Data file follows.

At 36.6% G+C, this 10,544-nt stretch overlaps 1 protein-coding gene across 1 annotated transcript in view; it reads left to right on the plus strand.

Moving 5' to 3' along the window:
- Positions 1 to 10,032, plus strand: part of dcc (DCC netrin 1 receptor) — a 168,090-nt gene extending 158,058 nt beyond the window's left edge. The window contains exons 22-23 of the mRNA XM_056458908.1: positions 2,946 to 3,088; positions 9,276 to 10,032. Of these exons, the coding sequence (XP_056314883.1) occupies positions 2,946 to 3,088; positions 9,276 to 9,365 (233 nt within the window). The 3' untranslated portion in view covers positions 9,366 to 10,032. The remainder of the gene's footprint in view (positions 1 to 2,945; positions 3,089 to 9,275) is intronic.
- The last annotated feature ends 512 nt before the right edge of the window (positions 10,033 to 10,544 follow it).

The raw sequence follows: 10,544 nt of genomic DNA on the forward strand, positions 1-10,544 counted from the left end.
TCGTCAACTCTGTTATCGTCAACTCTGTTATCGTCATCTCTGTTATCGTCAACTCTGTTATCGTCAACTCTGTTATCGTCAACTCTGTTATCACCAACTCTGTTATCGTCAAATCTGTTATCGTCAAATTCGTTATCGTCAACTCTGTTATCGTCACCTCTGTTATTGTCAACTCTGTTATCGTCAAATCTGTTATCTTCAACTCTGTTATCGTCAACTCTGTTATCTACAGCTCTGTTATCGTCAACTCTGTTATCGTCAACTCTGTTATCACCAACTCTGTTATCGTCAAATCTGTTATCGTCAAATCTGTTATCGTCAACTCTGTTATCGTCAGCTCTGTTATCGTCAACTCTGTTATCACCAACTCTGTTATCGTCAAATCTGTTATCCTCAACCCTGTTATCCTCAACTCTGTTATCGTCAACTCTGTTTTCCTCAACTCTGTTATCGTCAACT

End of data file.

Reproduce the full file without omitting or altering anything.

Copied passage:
At 36.6% G+C, this 10,544-nt stretch overlaps 1 protein-coding gene across 1 annotated transcript in view; it reads left to right on the plus strand.

Moving 5' to 3' along the window:
- Positions 1 to 10,032, plus strand: part of dcc (DCC netrin 1 receptor) — a 168,090-nt gene extending 158,058 nt beyond the window's left edge. The window contains exons 22-23 of the mRNA XM_056458908.1: positions 2,946 to 3,088; positions 9,276 to 10,032. Of these exons, the coding sequence (XP_056314883.1) occupies positions 2,946 to 3,088; positions 9,276 to 9,365 (233 nt within the window). The 3' untranslated portion in view covers positions 9,366 to 10,032. The remainder of the gene's footprint in view (positions 1 to 2,945; positions 3,089 to 9,275) is intronic.
- The last annotated feature ends 512 nt before the right edge of the window (positions 10,033 to 10,544 follow it).

The raw sequence follows: 10,544 nt of genomic DNA on the forward strand, positions 1-10,544 counted from the left end.
TCGTCAACTCTGTTATCGTCAACTCTGTTATCGTCATCTCTGTTATCGTCAACTCTGTTATCGTCAACTCTGTTATCGTCAACTCTGTTATCACCAACTCTGTTATCGTCAAATCTGTTATCGTCAAATTCGTTATCGTCAACTCTGTTATCGTCACCTCTGTTATTGTCAACTCTGTTATCGTCAAATCTGTTATCTTCAACTCTGTTATCGTCAACTCTGTTATCTACAGCTCTGTTATCGTCAACTCTGTTATCGTCAACTCTGTTATCACCAACTCTGTTATCGTCAAATCTGTTATCGTCAAATCTGTTATCGTCAACTCTGTTATCGTCAGCTCTGTTATCGTCAACTCTGTTATCACCAACTCTGTTATCGTCAAATCTGTTATCCTCAACCCTGTTATCCTCAACTCTGTTATCGTCAACTCTGTTTTCCTCAACTCTGTTATCGTCAACT